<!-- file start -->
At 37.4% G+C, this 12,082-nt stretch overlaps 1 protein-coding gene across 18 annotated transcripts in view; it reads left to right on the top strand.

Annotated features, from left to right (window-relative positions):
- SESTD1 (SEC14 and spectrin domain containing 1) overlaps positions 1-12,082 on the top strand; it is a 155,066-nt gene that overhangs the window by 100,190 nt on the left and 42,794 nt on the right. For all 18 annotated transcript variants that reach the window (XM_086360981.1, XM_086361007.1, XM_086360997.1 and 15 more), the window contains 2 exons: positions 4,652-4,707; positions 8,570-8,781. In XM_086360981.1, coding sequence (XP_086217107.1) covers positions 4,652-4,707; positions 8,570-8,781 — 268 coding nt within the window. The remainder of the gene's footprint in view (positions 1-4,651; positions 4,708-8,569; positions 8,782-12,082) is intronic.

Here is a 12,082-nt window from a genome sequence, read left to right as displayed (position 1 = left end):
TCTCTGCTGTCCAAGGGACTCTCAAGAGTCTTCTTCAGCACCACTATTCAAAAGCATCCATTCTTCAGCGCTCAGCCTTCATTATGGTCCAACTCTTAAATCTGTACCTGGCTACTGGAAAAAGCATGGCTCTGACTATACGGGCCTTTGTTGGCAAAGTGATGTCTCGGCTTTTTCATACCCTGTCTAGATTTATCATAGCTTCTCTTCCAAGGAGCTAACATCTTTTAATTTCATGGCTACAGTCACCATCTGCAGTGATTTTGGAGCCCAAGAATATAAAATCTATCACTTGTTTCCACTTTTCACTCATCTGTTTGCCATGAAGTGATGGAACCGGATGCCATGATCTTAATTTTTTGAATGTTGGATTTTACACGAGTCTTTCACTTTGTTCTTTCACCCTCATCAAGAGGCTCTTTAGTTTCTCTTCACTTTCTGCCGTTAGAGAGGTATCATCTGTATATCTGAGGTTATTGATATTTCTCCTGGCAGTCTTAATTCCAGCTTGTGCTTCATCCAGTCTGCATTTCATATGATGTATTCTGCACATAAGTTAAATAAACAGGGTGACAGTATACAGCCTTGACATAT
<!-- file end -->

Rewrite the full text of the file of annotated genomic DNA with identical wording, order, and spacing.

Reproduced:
At 37.4% G+C, this 12,082-nt stretch overlaps 1 protein-coding gene across 18 annotated transcripts in view; it reads left to right on the top strand.

Annotated features, from left to right (window-relative positions):
- SESTD1 (SEC14 and spectrin domain containing 1) overlaps positions 1-12,082 on the top strand; it is a 155,066-nt gene that overhangs the window by 100,190 nt on the left and 42,794 nt on the right. For all 18 annotated transcript variants that reach the window (XM_086360981.1, XM_086361007.1, XM_086360997.1 and 15 more), the window contains 2 exons: positions 4,652-4,707; positions 8,570-8,781. In XM_086360981.1, coding sequence (XP_086217107.1) covers positions 4,652-4,707; positions 8,570-8,781 — 268 coding nt within the window. The remainder of the gene's footprint in view (positions 1-4,651; positions 4,708-8,569; positions 8,782-12,082) is intronic.

Here is a 12,082-nt window from a genome sequence, read left to right as displayed (position 1 = left end):
TCTCTGCTGTCCAAGGGACTCTCAAGAGTCTTCTTCAGCACCACTATTCAAAAGCATCCATTCTTCAGCGCTCAGCCTTCATTATGGTCCAACTCTTAAATCTGTACCTGGCTACTGGAAAAAGCATGGCTCTGACTATACGGGCCTTTGTTGGCAAAGTGATGTCTCGGCTTTTTCATACCCTGTCTAGATTTATCATAGCTTCTCTTCCAAGGAGCTAACATCTTTTAATTTCATGGCTACAGTCACCATCTGCAGTGATTTTGGAGCCCAAGAATATAAAATCTATCACTTGTTTCCACTTTTCACTCATCTGTTTGCCATGAAGTGATGGAACCGGATGCCATGATCTTAATTTTTTGAATGTTGGATTTTACACGAGTCTTTCACTTTGTTCTTTCACCCTCATCAAGAGGCTCTTTAGTTTCTCTTCACTTTCTGCCGTTAGAGAGGTATCATCTGTATATCTGAGGTTATTGATATTTCTCCTGGCAGTCTTAATTCCAGCTTGTGCTTCATCCAGTCTGCATTTCATATGATGTATTCTGCACATAAGTTAAATAAACAGGGTGACAGTATACAGCCTTGACATAT